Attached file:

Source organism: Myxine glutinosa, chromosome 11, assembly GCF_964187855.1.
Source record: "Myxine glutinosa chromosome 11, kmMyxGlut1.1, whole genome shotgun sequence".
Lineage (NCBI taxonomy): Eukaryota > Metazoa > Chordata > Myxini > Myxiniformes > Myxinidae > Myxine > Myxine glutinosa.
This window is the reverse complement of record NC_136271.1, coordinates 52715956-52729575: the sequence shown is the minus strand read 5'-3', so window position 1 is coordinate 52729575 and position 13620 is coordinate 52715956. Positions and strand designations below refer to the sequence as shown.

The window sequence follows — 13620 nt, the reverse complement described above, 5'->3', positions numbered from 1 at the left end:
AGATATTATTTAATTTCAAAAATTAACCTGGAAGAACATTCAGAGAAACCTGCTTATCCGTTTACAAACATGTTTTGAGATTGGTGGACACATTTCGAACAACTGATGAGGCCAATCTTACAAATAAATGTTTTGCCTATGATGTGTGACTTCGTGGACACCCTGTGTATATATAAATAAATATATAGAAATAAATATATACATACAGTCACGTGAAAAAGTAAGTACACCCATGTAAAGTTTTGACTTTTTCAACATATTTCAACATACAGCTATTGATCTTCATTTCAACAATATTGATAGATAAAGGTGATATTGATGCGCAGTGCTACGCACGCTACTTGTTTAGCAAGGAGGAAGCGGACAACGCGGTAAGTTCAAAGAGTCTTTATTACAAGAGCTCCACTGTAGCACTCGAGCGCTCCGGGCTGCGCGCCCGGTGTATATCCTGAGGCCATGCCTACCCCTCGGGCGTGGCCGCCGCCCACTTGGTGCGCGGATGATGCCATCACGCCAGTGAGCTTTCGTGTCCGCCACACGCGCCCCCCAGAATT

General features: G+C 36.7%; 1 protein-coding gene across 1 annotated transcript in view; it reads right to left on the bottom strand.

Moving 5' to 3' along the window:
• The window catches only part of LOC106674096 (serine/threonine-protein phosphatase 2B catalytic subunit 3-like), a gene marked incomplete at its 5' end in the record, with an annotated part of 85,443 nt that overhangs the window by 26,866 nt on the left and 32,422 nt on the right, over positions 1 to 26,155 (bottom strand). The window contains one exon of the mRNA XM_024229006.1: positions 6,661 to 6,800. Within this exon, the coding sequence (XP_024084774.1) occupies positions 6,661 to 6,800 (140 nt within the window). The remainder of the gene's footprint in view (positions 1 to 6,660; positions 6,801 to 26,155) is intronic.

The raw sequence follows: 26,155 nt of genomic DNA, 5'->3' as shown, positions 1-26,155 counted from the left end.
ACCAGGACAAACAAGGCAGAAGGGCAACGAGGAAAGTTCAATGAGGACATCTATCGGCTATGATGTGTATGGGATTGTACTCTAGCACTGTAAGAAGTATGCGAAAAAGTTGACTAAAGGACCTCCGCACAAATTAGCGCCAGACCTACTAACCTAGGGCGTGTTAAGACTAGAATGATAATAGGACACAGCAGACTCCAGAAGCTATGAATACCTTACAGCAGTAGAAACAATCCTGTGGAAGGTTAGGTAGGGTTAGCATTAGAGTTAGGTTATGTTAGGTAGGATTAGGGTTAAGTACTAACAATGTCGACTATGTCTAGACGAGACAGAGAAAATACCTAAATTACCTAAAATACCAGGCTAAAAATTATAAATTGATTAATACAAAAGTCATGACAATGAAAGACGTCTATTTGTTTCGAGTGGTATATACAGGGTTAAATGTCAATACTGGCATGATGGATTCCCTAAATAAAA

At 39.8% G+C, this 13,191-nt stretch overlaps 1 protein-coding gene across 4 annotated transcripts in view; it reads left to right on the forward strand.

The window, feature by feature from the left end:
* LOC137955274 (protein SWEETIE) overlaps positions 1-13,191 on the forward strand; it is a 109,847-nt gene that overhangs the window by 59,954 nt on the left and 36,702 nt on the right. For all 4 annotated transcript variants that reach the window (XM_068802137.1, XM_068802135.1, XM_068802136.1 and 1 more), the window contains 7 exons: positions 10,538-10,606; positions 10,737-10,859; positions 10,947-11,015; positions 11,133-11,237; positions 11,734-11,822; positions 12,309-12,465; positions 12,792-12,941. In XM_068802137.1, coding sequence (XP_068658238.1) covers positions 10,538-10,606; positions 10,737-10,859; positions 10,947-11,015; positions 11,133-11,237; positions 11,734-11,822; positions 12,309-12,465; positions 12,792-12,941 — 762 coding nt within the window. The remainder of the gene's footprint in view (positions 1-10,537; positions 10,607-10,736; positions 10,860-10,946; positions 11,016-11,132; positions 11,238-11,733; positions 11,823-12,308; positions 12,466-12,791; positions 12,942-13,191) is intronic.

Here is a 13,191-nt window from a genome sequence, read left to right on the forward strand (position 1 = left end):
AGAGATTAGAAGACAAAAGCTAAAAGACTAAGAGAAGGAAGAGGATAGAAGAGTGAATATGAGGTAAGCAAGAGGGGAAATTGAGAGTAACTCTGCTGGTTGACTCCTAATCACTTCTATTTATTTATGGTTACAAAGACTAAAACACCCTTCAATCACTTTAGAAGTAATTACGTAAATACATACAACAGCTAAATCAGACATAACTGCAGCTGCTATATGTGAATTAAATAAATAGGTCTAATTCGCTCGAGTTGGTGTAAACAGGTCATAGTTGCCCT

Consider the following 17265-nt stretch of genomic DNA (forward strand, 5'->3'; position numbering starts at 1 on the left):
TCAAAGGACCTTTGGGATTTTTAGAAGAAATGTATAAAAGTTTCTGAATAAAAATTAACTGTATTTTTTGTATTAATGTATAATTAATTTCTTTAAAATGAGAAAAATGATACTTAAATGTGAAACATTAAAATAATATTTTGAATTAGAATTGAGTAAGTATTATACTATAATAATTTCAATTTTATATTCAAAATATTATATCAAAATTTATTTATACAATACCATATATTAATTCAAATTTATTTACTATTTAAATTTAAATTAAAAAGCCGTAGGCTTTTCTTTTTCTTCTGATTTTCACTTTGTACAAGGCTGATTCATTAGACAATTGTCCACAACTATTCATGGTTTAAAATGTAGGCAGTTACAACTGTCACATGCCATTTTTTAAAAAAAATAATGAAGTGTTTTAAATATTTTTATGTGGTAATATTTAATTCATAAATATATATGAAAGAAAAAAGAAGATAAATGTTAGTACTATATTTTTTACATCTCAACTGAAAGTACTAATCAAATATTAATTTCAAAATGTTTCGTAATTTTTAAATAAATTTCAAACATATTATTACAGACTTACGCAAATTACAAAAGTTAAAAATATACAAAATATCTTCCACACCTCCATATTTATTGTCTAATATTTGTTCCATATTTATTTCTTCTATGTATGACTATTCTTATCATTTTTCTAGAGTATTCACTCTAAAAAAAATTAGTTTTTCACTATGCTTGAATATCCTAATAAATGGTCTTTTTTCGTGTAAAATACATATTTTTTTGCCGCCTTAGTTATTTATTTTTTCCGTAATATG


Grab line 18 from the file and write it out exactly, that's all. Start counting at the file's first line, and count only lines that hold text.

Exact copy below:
TCAAAGGACCTTTGGGATTTTTAGAAGAAATGTATAAAAGTTTCTGAATAAAAATTAACTGTATTTTTTGTATTAATGTATAATTAATTTCTTTAAAATGAGAAAAATGATACTTAAATGTGAAACATTAAAATAATATTTTGAATTAGAATTGAGTAAGTATTATACTATAATAATTTCAATTTTATATTCAAAATATTATATCAAAATTTATTTATACAATACCATATATTAATTCAAATTTATTTACTATTTAAATTTAAATTAAAAAGCCGTAGGCTTTTCTTTTTCTTCTGATTTTCACTTTGTACAAGGCTGATTCATTAGACAATTGTCCACAACTATTCATGGTTTAAAATGTAGGCAGTTACAACTGTCACATGCCATTTTTTAAAAAAAATAATGAAGTGTTTTAAATATTTTTATGTGGTAATATTTAATTCATAAATATATATGAAAGAAAAAAGAAGATAAATGTTAGTACTATATTTTTTACATCTCAACTGAAAGTACTAATCAAATATTAATTTCAAAATGTTTCGTAATTTTTAAATAAATTTCAAACATATTATTACAGACTTACGCAAATTACAAAAGTTAAAAATATACAAAATATCTTCCACACCTCCATATTTATTGTCTAATATTTGTTCCATATTTATTTCTTCTATGTATGACTATTCTTATCATTTTTCTAGAGTATTCACTCTAAAAAAAATTAGTTTTTCACTATGCTTGAATATCCTAATAAATGGTCTTTTTTCGTGTAAAATACATATTTTTTTGCCGCCTTAGTTATTTATTTTTTCCGTAATATG